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JAG you love mystery eh?  :mellow: Just spill the beans!

 

Fine.  FINE!!!!  *pout*

 

My old mission president (a native of the country I served in) is in the Seventy now and mentioned on our mission Facebook group today that he'll be speaking, in the mission language, during a session this coming October.  That could be subject to change, I suppose; but the impression I got from him was that permission had already been given.

 

Logistically - I doubt it would be that difficult.  My understanding is that English texts are given to the various translators ahead of time anyways, so the translators can work off of those.  The speakers just won't have any latitude to improvise/ad lib during the talk itself.  Heck, I'm told some GAs (like Pres. Uchtdorf) even pre-record versions of their talks in their native languages to be streamed concurrently with their real-time English deliveries.  If that's true, they just need to flip-flop the processes--pre-record the English language version and live-deliver the native-language.

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I was talking to a girl today I know that translates during General Conference.  She said she hadn't heard anything about it yet but she wonders about the logistics of it.  You already have all of these people who speak English and the language they are translating to.  She said they wouldn't be able to translate from a language that they aren't familiar with.

When I was on my mission, (I started in the Dominican Republic and ended up in Maryland) I ended up translating several sacrament meetings for the Spanish speakers in the ward. While I was able to translate English to Spanish rather easily (surprisingly so, and I'm pretty sure I had extra help), but I think it would have been far harder to go the other way since I would have to listen far harder to the Spanish.  I can hear and process English without even really giving it much conscious thought. For Spanish, I have to listen far harder.  That's a lot more difficult if I have to be speaking too.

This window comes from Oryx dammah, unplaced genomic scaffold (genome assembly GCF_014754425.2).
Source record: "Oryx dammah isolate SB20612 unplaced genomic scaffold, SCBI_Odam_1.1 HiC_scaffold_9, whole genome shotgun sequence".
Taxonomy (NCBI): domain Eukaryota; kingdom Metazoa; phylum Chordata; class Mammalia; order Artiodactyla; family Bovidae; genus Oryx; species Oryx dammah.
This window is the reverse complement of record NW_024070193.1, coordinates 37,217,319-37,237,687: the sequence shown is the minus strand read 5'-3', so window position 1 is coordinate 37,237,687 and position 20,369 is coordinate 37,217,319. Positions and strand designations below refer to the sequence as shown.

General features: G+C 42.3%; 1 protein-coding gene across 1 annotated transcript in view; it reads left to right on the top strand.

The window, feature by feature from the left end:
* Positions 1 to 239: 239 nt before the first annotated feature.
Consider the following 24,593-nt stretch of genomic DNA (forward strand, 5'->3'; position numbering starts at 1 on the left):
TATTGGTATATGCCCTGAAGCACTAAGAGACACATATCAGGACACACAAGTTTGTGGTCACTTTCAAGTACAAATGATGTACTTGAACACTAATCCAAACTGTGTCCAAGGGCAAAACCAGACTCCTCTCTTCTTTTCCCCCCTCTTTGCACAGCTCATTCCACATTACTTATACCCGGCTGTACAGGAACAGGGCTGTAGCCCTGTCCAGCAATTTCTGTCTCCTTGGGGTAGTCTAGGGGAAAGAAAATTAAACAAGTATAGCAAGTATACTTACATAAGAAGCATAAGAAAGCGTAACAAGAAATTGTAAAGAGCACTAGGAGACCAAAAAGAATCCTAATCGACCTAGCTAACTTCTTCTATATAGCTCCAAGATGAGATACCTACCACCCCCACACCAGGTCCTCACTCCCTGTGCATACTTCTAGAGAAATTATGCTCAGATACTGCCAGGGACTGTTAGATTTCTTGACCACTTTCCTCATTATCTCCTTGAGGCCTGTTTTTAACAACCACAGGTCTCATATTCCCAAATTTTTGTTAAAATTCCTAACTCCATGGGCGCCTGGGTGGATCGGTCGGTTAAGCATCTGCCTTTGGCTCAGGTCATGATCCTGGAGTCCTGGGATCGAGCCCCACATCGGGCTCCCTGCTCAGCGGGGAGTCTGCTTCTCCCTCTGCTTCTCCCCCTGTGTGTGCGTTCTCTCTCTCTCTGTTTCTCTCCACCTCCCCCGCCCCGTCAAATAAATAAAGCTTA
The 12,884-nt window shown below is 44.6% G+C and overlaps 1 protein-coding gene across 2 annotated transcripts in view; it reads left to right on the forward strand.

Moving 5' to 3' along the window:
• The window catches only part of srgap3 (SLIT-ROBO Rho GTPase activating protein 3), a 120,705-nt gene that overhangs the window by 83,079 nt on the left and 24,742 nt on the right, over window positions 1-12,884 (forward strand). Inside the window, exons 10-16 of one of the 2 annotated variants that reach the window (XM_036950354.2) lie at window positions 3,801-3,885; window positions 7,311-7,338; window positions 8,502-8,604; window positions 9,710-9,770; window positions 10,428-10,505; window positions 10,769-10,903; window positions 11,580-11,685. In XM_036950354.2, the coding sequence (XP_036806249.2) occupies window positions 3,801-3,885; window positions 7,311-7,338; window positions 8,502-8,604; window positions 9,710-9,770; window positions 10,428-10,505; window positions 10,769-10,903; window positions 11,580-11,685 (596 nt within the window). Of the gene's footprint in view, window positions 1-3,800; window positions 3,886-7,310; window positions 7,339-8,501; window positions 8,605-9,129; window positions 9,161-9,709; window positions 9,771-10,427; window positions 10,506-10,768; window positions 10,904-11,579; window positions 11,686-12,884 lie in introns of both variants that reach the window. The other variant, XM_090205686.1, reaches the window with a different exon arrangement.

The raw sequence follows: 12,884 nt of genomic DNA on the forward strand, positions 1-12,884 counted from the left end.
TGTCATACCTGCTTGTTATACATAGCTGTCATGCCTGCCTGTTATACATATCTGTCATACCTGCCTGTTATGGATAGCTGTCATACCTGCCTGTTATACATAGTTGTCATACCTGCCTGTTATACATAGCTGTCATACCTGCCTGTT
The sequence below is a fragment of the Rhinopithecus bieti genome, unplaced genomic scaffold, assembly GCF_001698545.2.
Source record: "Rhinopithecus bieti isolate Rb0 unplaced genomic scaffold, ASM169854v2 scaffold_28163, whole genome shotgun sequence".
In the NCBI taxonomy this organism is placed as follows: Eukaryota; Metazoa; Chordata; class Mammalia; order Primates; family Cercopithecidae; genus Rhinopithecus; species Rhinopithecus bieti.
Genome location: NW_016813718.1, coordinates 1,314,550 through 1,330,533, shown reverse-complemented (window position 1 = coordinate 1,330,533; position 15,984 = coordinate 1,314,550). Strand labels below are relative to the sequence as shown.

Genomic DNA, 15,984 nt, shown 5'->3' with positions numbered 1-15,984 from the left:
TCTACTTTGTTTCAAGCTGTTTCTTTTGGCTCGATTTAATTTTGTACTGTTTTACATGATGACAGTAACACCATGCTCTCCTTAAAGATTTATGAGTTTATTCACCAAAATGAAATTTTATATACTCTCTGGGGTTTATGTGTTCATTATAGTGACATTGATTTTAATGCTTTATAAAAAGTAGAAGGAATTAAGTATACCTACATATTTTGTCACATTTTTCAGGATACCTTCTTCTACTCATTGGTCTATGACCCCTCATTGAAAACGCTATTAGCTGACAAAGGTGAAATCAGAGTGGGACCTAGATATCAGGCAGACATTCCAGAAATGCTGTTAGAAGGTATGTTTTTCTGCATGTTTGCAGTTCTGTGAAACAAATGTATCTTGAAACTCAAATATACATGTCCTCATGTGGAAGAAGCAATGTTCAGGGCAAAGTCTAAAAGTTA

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Fine.  FINE!!!!  *pout*

 

My old mission president (a native of the country I served in) is in the Seventy now and mentioned on our mission Facebook group today that he'll be speaking, in the mission language, during a session this coming October.  That could be subject to change, I suppose; but the impression I got from him was that permission had already been given.

 

Logistically - I doubt it would be that difficult.  My understanding is that English texts are given to the various translators ahead of time anyways, so the translators can work off of those.  The speakers just won't have any latitude to improvise/ad lib during the talk itself.  Heck, I'm told some GAs (like Pres. Uchtdorf) even pre-record versions of their talks in their native languages to be streamed concurrently with their real-time English deliveries.  If that's true, they just need to flip-flop the processes--pre-record the English language version and live-deliver the native-language.

 

They are given the text before hand.  However, what I was told from 2 translators now in an admin group I belong to, the speakers will sometimes deviate as moved to do from what was originally on the transcript and the translators have to be able to catch that.

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I don't see how they can't do subtitles.  I can see them doing a voice over on television, but are they going to hand out headphones to all the conference audience?  I do think it's a perfectly reasonable thing to have some speakers speak in their native language though.  I also see the hand of God in making sure that English became a universal language.